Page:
Why Are Children Impatient? Evolutionary Selection of Preferences

DOI: 10.4236/tel.2013.35A3003   PDF   HTML     3,529 Downloads   6,302 Views   Citations


This study aims to explain why children are impatient. Using a biological framework called the life history theory, the study investigates the evolutionary root of time preference, paying particular attention to childhood. The results show that the biologically endowed rate of time preference is equal to the mortality rate not only in adulthood but also in childhood, reflecting the change in the biological value of survival. Mortality is the baseline for time preference through the entire course of life. These results are consistent with the findings in previous empirical and experimental studies that the discount rate is U-shaped in age, and account for why young children, in particular, are impatient. In addition, the difference in time preference between adults and children provides a biological explanation for the parent-offspring conflict, in which the higher discount rate among children causes parents and their children to disagree over intertemporal allocation of resources in collective decision-making particularly within the household.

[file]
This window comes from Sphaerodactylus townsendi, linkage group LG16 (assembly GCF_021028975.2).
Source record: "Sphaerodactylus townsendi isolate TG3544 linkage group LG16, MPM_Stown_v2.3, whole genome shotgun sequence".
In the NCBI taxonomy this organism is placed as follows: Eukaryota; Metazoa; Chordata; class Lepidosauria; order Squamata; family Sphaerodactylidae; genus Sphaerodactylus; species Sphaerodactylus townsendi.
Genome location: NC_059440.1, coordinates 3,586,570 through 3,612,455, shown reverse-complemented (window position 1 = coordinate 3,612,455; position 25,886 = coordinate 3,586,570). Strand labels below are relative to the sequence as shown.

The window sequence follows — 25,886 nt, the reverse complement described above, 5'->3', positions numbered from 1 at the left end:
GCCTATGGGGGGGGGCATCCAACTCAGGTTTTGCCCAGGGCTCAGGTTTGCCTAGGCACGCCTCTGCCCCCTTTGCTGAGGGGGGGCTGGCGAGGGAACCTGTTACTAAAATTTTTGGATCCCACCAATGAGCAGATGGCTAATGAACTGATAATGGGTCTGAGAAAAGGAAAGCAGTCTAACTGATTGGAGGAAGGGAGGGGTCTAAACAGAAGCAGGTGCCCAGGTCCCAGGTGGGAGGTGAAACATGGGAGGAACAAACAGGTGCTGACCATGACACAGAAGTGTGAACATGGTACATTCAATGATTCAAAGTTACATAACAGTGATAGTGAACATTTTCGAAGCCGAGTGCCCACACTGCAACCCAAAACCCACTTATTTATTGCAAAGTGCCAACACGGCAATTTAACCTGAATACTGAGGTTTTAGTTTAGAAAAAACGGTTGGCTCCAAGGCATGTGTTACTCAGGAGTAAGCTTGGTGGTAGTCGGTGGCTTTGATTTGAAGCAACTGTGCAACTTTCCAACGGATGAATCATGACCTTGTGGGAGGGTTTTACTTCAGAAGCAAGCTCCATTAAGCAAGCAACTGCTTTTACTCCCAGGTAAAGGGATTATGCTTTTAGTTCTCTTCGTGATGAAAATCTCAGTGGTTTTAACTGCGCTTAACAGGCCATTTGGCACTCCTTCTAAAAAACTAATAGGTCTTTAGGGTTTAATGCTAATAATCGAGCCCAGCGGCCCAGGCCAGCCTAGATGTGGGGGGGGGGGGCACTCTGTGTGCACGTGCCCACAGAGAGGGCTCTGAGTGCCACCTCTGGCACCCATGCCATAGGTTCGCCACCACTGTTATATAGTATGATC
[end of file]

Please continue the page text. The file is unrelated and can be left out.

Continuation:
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J. Kageyama, "Why Are Children Impatient? Evolutionary Selection of Preferences," Theoretical Economics Letters, Vol. 3 No. 5C, 2013, pp. 18-25. doi: 10.4236/tel.2013.35A3003.

Conflicts of Interest

The authors declare no conflicts of interest.


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